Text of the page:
I made the decision here to only include people with an info-box. Extracting someone’s parents from free English text was a step too far. If you’re not notable enough to have an info-box with your parents listed, you’re not notable enough for this project. (Although I did find a couple of people who didn’t have a suitable info-box surprisingly early in the process. Rather than hack in an exception, I edited Wikipedia to include those people’s parents in their info-box, copying the link from elsewhere in the text.)

While that got me out of a small hole, more annoying was when the info-box listed “Parents” or “Parent(s)” instead of Mother and Father. I wanted to track matrilineal and patrilineal lines, so it was a little annoying to just have an individual’s parents with no clear indication of which one is which. I coded it so that if there’s only one one link, assume it is the father. If there’s two links, assume the father is the first one.

Because patriarchy.

“Also known as…”

Another issue was that some of the pages changed names. RestSharp would dutifully follow HTTP redirects, but I’d end up storing a page with one name but having a different name internally. This happened right away as the page for Queen Elizabeth links to her mother as “Elizabeth_Bowes-Lyon“, but once you follow the link, you end up at “Queen_Elizabeth_The_Queen_Mother“.

The HTML included a <LINK> tag named the “canonical reference”, so I could pull that out and use it as the primary key in my data structure. To keep the link between child and parent, it collects the aliases when the are detected and a quick reconciliation loop corrects the links after the initial loop completes.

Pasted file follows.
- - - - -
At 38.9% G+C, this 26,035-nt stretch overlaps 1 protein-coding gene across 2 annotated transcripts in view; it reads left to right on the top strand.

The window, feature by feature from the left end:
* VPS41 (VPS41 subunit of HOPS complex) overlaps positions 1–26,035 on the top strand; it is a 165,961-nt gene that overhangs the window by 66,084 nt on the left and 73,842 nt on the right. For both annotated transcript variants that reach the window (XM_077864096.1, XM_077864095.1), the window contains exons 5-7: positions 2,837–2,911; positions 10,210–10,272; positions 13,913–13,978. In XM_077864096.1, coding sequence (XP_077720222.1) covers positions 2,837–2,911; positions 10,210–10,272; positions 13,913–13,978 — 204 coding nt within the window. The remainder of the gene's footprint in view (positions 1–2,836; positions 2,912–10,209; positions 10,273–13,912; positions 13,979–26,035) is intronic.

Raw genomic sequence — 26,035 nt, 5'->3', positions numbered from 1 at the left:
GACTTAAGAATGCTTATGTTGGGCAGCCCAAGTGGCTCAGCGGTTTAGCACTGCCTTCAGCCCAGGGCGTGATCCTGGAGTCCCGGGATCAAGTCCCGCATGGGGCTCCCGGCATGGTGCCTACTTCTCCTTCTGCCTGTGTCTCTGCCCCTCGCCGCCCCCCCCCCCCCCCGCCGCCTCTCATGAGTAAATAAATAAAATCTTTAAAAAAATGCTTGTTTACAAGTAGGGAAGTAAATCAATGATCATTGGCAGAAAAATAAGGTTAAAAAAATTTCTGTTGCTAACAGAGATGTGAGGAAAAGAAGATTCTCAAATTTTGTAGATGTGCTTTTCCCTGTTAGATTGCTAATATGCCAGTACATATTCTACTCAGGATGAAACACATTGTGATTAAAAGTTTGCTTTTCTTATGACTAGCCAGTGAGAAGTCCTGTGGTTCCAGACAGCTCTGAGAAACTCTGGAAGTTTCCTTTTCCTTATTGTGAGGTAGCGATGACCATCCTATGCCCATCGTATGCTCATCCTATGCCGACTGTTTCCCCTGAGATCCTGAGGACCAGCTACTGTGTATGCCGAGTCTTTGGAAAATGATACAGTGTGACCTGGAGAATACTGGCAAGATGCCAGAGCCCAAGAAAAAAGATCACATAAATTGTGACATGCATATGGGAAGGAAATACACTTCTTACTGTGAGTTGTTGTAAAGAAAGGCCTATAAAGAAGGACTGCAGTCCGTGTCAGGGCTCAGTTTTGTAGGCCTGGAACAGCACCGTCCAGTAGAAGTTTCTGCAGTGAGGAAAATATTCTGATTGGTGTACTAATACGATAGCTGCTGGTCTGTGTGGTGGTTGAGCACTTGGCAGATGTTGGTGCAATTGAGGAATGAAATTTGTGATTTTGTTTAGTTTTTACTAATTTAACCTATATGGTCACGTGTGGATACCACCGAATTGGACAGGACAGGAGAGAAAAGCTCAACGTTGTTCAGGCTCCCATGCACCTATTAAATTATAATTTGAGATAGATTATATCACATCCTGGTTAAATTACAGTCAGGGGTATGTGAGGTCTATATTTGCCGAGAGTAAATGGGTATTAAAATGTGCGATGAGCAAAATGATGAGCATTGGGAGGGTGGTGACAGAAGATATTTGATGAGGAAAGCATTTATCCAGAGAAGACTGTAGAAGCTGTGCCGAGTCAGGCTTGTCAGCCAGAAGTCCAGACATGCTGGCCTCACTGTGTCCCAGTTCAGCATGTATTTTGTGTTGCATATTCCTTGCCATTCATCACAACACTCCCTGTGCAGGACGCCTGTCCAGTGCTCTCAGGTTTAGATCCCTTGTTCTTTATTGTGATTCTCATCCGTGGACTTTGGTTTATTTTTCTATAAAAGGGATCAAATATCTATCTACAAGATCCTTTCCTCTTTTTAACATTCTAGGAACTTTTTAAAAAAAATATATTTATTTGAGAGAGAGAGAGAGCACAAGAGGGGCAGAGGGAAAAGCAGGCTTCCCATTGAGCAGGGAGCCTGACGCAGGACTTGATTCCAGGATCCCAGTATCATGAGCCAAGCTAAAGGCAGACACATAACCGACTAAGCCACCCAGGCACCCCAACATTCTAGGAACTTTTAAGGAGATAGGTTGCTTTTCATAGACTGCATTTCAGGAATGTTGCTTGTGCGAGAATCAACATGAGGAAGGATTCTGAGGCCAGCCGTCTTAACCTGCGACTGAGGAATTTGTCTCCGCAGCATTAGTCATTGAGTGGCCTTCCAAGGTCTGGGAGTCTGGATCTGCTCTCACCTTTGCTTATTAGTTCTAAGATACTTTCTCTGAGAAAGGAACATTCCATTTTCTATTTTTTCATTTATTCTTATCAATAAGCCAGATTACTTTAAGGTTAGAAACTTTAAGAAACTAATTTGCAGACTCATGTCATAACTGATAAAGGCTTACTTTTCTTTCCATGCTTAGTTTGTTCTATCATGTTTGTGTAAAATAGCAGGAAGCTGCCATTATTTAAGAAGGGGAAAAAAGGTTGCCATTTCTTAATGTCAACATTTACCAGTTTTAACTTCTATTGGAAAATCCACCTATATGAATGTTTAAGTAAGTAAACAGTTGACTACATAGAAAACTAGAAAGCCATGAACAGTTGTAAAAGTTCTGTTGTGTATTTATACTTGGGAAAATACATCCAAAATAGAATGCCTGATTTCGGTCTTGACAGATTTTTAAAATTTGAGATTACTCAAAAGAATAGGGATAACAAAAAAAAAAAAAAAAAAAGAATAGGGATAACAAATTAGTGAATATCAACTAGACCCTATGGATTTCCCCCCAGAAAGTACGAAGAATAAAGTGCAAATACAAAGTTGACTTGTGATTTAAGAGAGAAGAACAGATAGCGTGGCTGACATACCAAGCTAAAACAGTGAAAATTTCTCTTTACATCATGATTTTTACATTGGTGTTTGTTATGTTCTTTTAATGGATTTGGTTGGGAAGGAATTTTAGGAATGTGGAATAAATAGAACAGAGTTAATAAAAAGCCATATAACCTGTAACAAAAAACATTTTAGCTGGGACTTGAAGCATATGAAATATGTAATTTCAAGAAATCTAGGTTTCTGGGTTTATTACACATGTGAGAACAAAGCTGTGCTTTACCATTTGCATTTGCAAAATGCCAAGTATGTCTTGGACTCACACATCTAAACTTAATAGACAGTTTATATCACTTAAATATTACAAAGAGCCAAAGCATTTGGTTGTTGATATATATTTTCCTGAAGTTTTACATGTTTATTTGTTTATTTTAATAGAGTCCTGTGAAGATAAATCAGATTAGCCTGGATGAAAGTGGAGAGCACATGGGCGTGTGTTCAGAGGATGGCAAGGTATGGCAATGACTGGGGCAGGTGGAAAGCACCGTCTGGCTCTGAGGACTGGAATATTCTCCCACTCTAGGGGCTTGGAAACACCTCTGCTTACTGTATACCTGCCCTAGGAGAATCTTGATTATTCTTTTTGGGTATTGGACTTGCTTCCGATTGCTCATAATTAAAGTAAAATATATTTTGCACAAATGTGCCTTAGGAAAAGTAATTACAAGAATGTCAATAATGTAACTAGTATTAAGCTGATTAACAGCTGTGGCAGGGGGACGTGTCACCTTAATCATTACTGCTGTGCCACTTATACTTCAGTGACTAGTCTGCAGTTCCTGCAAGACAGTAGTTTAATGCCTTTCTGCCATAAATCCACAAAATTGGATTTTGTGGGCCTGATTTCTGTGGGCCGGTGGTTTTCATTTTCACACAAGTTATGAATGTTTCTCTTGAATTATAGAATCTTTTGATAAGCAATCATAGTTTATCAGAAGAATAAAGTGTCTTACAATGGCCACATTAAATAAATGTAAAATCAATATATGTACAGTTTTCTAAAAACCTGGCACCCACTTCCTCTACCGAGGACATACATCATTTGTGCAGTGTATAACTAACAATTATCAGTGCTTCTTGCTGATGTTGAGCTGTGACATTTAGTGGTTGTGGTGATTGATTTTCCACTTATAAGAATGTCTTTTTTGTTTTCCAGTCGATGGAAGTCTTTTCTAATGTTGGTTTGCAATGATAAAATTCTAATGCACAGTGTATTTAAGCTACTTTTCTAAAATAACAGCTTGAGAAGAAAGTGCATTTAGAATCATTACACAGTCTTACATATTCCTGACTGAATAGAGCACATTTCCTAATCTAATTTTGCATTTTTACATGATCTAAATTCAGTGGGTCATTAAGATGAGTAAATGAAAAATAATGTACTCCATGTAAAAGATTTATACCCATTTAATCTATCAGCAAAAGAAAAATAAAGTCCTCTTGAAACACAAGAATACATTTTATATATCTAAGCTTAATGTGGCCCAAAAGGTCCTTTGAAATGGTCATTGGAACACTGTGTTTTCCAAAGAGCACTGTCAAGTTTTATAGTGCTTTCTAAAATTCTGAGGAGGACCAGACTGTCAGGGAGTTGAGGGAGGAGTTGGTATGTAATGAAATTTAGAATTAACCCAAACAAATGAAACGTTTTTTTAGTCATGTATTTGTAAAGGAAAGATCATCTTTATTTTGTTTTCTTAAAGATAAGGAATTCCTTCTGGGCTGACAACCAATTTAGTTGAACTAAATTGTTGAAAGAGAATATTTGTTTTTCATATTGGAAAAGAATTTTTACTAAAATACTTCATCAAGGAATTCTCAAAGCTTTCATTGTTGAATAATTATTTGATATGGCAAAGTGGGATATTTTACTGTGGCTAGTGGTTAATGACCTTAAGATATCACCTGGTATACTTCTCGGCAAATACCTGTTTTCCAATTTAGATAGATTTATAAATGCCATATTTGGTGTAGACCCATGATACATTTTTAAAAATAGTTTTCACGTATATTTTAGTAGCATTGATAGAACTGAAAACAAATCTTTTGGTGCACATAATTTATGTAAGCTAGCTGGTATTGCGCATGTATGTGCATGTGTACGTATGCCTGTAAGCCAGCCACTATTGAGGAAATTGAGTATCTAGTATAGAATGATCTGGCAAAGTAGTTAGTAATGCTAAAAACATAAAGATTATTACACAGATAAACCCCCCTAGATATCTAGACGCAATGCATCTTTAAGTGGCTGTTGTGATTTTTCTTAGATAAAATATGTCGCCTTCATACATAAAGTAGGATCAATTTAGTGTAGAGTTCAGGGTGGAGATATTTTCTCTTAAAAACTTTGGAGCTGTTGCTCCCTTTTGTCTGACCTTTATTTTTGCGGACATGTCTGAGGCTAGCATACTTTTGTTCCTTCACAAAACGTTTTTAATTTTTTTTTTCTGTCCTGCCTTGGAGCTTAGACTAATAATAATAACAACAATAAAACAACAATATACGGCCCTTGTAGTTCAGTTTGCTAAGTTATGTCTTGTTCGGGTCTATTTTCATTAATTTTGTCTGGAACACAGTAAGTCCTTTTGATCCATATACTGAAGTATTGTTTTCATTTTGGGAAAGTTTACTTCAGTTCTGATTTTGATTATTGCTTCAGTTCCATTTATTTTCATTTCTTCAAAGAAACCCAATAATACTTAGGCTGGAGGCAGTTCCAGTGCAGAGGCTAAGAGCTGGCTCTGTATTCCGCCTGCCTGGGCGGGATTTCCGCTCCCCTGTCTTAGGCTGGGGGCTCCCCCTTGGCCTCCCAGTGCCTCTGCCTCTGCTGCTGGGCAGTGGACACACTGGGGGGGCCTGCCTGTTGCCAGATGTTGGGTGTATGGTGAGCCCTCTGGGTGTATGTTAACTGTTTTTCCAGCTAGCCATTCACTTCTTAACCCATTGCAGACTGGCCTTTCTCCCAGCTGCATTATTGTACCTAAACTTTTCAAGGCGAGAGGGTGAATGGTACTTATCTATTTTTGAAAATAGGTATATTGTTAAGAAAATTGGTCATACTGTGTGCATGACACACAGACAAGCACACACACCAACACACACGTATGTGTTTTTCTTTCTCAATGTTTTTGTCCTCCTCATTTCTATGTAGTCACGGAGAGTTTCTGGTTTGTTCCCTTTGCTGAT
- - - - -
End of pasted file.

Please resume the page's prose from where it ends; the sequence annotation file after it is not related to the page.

King Alfred, also known as The Muffin Man.

From Alfred to Elizabeth.

Once I had a complete set of Wikipedia pages cached, the next step was to build a tree with all of the parental connections that lead from King Alfred to Queen Elizabeth. I knew that some non-people had crept in because someone’s parents would be listed as “(name) of (town)”, but that didn’t bother me as those towns wouldn’t have a mother or father listed and those loose ends would be discarded.

I wrote some code to walk the tree of connections. It started from Queen Elizabeth and recursively walked to each of the mother and father node. If a node ended on King Alfred, the complete chain would be added to the list of nodes.

With this reduced set in place, I churned through the nodes and generated a GraphViz file. For those who don’t know about it, this an app for producing graphs of connected bubbles. You tell it what bubbles you want and how they are connected and it automatically lays them out.

At this point, I was expecting a graph that would be mainly tall and thin and it would appear right here in this article. While family trees do grow exponentially, I wasn’t including every single relationship, only those that connect both of two individuals. If I were graphing the relationships between myself an a distant ancestor, I’d expect a single line, each parent handing over to their child. There would be a few bulges when third-or-so cousins marry. There, an individual’s two children would split off into separate lines, eventually reuniting with one ever-so-slightly inbred individual.

Yeah, that’s not what I got. This is the SVG file GraphViz generated for me. If you follow this link and are faced with a blank screen, scroll right until you find the King Alfred node. Then zoom out.


(The bubbles are all clickable, by the way.)

Count the Generations.

The graph was interesting but this wasn’t the primary objective of this exercise. I wanted to write “He is the n-times great-father of his current successor Queen Elizabeth.” on King Alfred’s Wikipedia page.

But what’s the n? I already had a collection of all the chains between so I just had to loop through them to find the longest and shortest chain. The longest chain has 45 links and the shortest chain has 31 links.

King Alfred is a 42-times great-grandfather of Queen Elizabeth Ⅱ.